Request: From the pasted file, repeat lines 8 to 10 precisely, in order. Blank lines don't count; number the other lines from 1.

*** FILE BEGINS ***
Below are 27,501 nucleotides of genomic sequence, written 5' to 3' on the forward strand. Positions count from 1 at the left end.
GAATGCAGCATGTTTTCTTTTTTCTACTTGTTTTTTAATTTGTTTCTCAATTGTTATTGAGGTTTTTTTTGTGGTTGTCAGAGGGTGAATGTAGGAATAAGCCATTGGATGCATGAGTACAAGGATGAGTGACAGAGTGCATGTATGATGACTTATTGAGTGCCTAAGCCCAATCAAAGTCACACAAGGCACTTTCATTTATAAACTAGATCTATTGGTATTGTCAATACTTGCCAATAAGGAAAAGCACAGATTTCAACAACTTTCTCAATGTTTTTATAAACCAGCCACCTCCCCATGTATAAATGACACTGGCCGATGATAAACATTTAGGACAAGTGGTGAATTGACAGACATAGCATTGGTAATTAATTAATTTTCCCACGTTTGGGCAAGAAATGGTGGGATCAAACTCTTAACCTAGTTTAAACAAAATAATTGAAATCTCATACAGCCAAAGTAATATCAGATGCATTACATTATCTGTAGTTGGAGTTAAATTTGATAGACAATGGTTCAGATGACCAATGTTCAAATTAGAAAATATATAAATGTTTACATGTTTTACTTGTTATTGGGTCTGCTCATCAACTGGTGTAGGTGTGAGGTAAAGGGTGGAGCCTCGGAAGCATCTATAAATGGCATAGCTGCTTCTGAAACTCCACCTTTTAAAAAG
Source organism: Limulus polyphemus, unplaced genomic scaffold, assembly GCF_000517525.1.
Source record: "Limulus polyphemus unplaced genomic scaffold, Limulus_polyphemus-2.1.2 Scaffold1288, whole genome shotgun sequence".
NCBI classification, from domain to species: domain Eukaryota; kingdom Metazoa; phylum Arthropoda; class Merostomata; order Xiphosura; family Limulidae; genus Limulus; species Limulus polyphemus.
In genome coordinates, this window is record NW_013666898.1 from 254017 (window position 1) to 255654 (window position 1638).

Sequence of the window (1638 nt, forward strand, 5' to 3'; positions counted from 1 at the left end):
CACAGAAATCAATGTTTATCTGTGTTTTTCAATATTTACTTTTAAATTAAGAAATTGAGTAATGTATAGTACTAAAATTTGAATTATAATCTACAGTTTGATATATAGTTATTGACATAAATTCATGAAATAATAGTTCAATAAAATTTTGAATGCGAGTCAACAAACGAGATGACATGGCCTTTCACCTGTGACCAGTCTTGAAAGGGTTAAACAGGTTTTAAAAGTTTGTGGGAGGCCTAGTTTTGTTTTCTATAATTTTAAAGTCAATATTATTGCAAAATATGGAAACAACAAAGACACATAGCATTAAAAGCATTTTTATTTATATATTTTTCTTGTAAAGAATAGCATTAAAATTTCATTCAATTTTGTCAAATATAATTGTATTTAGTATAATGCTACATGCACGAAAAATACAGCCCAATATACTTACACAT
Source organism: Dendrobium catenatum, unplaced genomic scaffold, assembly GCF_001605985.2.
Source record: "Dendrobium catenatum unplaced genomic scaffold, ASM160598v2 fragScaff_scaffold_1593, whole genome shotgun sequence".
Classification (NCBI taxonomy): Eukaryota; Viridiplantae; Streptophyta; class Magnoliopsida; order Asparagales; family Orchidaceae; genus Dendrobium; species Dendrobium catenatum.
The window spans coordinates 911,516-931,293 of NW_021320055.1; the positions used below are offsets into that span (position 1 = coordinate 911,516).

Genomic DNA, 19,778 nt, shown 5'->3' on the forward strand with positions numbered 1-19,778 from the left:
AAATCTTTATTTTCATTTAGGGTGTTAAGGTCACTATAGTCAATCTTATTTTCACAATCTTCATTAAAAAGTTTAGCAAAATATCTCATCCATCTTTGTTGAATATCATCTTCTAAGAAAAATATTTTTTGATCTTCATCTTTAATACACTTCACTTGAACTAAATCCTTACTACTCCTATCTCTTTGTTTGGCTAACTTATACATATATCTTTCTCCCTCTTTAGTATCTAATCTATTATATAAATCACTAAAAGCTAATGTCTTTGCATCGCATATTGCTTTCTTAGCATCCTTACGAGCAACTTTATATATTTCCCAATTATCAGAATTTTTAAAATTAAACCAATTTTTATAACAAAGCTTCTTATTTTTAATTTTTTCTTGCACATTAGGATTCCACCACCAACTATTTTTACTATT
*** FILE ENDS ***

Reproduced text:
CACAGAAATCAATGTTTATCTGTGTTTTTCAATATTTACTTTTAAATTAAGAAATTGAGTAATGTATAGTACTAAAATTTGAATTATAATCTACAGTTTGATATATAGTTATTGACATAAATTCATGAAATAATAGTTCAATAAAATTTTGAATGCGAGTCAACAAACGAGATGACATGGCCTTTCACCTGTGACCAGTCTTGAAAGGGTTAAACAGGTTTTAAAAGTTTGTGGGAGGCCTAGTTTTGTTTTCTATAATTTTAAAGTCAATATTATTGCAAAATATGGAAACAACAAAGACACATAGCATTAAAAGCATTTTTATTTATATATTTTTCTTGTAAAGAATAGCATTAAAATTTCATTCAATTTTGTCAAATATAATTGTATTTAGTATAATGCTACATGCACGAAAAATACAGCCCAATATACTTACACAT
Source organism: Dendrobium catenatum, unplaced genomic scaffold, assembly GCF_001605985.2.
Source record: "Dendrobium catenatum unplaced genomic scaffold, ASM160598v2 fragScaff_scaffold_1593, whole genome shotgun sequence".